More reform in works for local colleges

One of my friends who loves policy analysis likes to say, “Statistics are stubborn things.” So are long-term trends.

Despite some recent upward blips, the stubborn numbers on enrollment at the two-year colleges in Washington County are points in case. Long-term enrollment declines persist at UWM – Washington County and Moraine Park Technical College. The UWM campus is down another 14% this year on top of an almost 70% decline over the last decade. Similarly, but not as drastically, Moraine Park is down 33% over the last ten years and more than 22% over the last five, but up 3% this year.

Those statistics mean that the debate and decision-making on future directions for the two-year colleges are not over.

Recall that Washington County Executive Joshua Schoemann created a task force, which I co-chaired, in late 2022 of eleven local leaders to come up with recommendations that would best serve our young people and returning adults seeking the education necessary for good careers and citizenship. It recommended combining the two colleges in the county, which are four miles apart, and the creation of a community college.

The concept ran into status quo opposition from both institutions and a funding of the pilot veto by Gov. Evers, our purported education governor.

The task force did serve a useful purpose, though, despite striking out on its central recommendation. The findings during that process revealed that the future of higher education is far more complex and deep-running than most people understood prior to the work of the task force. Fresh concepts emerged.

Here are some of the insights that are better understood:

  • We are really dealing with the educational journeys of juniors and seniors in high school all the way through two-and four-degrees. What coordinated educational options do we make available to young people ages 16 to 22?
  • The current cutoff between K-12 schooling, two-year colleges and baccalaureate universities no longer apply. High school students are earning technical education credentials and dual credits toward baccalaureate degrees for free while still in high school. They are already “college students.”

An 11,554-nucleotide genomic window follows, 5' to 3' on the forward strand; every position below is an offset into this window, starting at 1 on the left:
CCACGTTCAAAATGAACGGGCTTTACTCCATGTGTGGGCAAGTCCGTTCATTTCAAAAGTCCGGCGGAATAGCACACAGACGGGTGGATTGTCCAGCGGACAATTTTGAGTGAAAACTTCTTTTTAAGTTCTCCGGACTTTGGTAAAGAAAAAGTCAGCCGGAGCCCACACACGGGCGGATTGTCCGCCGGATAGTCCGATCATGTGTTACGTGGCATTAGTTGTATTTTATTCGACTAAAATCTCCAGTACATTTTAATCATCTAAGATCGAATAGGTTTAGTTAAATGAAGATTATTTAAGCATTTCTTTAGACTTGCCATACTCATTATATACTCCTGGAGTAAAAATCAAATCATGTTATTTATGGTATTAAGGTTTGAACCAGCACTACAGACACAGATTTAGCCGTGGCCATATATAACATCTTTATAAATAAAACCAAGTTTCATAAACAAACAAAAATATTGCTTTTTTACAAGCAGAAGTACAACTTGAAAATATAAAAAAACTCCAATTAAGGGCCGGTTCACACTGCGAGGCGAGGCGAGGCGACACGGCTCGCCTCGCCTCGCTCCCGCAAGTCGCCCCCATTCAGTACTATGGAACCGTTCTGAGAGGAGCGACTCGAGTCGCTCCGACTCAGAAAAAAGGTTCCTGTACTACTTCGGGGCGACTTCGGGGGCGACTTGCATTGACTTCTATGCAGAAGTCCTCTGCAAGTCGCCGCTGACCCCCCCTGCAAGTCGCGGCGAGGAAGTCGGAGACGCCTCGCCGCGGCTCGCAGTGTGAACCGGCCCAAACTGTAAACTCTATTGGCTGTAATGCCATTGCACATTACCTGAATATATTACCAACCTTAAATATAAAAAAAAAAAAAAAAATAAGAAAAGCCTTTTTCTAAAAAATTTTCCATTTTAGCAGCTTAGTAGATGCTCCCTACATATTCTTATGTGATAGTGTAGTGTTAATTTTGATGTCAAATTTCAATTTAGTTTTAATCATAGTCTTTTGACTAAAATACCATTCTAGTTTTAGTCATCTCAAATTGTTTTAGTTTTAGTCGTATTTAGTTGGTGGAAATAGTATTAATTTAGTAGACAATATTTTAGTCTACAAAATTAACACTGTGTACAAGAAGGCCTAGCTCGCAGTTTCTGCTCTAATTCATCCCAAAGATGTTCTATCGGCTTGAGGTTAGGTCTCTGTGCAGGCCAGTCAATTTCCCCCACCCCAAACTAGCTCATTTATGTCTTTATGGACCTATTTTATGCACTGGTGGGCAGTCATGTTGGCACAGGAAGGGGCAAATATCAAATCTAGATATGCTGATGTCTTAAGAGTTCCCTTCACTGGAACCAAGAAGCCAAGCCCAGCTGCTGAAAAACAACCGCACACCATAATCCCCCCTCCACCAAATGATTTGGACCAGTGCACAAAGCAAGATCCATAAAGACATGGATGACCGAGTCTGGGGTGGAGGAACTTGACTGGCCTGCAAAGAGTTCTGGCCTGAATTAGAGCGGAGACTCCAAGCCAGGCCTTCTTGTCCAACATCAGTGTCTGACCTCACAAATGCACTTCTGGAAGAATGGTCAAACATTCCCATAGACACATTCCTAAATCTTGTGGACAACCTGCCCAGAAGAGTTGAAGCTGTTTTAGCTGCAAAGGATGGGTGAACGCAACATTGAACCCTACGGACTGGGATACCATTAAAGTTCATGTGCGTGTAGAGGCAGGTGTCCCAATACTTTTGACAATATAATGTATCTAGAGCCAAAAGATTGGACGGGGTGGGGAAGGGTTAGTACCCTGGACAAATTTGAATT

• The most startling outcome was in northeast Wisconsin where youths can graduate from high school with both a diploma and a two-year associate degree. In effect, they become college juniors. The boundaries between the three levels of education are seen as “blurred.”
  • All three levels of education are paying heightened attention to the kinds of jobs that their regional economies demand, like shipbuilding in the Northeast. Apprenticeships, internships, and certificates of competence are on the rise.
  • Automatic enrollment of high school juniors into community colleges to keep enrollments up will be in the policy mix going forward.
  • Included in the 2+2+2 educational journey is more intense, customized guidance by educators to get students through the maze of educational and career pathways.

Serious education policy-makers are working out of the spotlight to accommodate the new worlds of work and new education delivery methods. Fresh solutions will emerge, because they must. The declining enrollments cannot be sloughed off.

The long-term trends, left unaddressed, will result in campus closings beyond the ones that have already occurred at Cardinal Stritch University and UW Platteville – Richland Center.

The county and state owe the task force a big thank you for highlighting the new dynamics of career and citizen-building.

Stay tuned. Dramatic changes will be coming to address not only enrollment, but also student debt levels and job readiness.

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